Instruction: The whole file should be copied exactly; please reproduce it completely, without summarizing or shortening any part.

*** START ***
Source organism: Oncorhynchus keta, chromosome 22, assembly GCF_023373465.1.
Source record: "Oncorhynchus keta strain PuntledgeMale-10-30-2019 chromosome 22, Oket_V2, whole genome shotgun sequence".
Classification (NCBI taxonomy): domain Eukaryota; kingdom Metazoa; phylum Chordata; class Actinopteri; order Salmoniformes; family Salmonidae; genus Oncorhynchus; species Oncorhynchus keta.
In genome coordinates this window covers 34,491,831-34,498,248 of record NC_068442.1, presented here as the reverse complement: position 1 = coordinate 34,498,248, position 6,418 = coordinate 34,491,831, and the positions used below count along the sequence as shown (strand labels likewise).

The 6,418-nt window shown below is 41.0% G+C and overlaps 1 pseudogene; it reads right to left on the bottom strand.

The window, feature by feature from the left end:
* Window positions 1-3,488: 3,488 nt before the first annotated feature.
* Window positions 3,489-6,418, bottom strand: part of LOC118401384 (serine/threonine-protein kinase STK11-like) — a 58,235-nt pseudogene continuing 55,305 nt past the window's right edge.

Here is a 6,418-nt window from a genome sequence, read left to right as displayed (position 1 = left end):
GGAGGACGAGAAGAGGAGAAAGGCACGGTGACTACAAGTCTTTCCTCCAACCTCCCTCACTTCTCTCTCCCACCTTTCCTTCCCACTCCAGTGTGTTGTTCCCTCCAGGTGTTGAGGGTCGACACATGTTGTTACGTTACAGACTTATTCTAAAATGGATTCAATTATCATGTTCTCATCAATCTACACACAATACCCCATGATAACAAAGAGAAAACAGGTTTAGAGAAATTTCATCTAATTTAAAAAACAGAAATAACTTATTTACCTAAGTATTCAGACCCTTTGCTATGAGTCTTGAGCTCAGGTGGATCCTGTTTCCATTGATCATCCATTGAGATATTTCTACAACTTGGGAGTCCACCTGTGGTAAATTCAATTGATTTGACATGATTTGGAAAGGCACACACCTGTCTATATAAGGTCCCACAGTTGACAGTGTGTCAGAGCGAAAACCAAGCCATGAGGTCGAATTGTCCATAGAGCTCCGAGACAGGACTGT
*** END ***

Source organism: Oncorhynchus keta, chromosome 22, assembly GCF_023373465.1.
Source record: "Oncorhynchus keta strain PuntledgeMale-10-30-2019 chromosome 22, Oket_V2, whole genome shotgun sequence".
Classification (NCBI taxonomy): domain Eukaryota; kingdom Metazoa; phylum Chordata; class Actinopteri; order Salmoniformes; family Salmonidae; genus Oncorhynchus; species Oncorhynchus keta.
In genome coordinates this window covers 34,491,831-34,498,248 of record NC_068442.1, presented here as the reverse complement: position 1 = coordinate 34,498,248, position 6,418 = coordinate 34,491,831, and the positions used below count along the sequence as shown (strand labels likewise).

The 6,418-nt window shown below is 41.0% G+C and overlaps 1 pseudogene; it reads right to left on the bottom strand.

The window, feature by feature from the left end:
* Window positions 1-3,488: 3,488 nt before the first annotated feature.
* Window positions 3,489-6,418, bottom strand: part of LOC118401384 (serine/threonine-protein kinase STK11-like) — a 58,235-nt pseudogene continuing 55,305 nt past the window's right edge.

Here is a 6,418-nt window from a genome sequence, read left to right as displayed (position 1 = left end):
GGAGGACGAGAAGAGGAGAAAGGCACGGTGACTACAAGTCTTTCCTCCAACCTCCCTCACTTCTCTCTCCCACCTTTCCTTCCCACTCCAGTGTGTTGTTCCCTCCAGGTGTTGAGGGTCGACACATGTTGTTACGTTACAGACTTATTCTAAAATGGATTCAATTATCATGTTCTCATCAATCTACACACAATACCCCATGATAACAAAGAGAAAACAGGTTTAGAGAAATTTCATCTAATTTAAAAAACAGAAATAACTTATTTACCTAAGTATTCAGACCCTTTGCTATGAGTCTTGAGCTCAGGTGGATCCTGTTTCCATTGATCATCCATTGAGATATTTCTACAACTTGGGAGTCCACCTGTGGTAAATTCAATTGATTTGACATGATTTGGAAAGGCACACACCTGTCTATATAAGGTCCCACAGTTGACAGTGTGTCAGAGCGAAAACCAAGCCATGAGGTCGAATTGTCCATAGAGCTCCGAGACAGGACTGT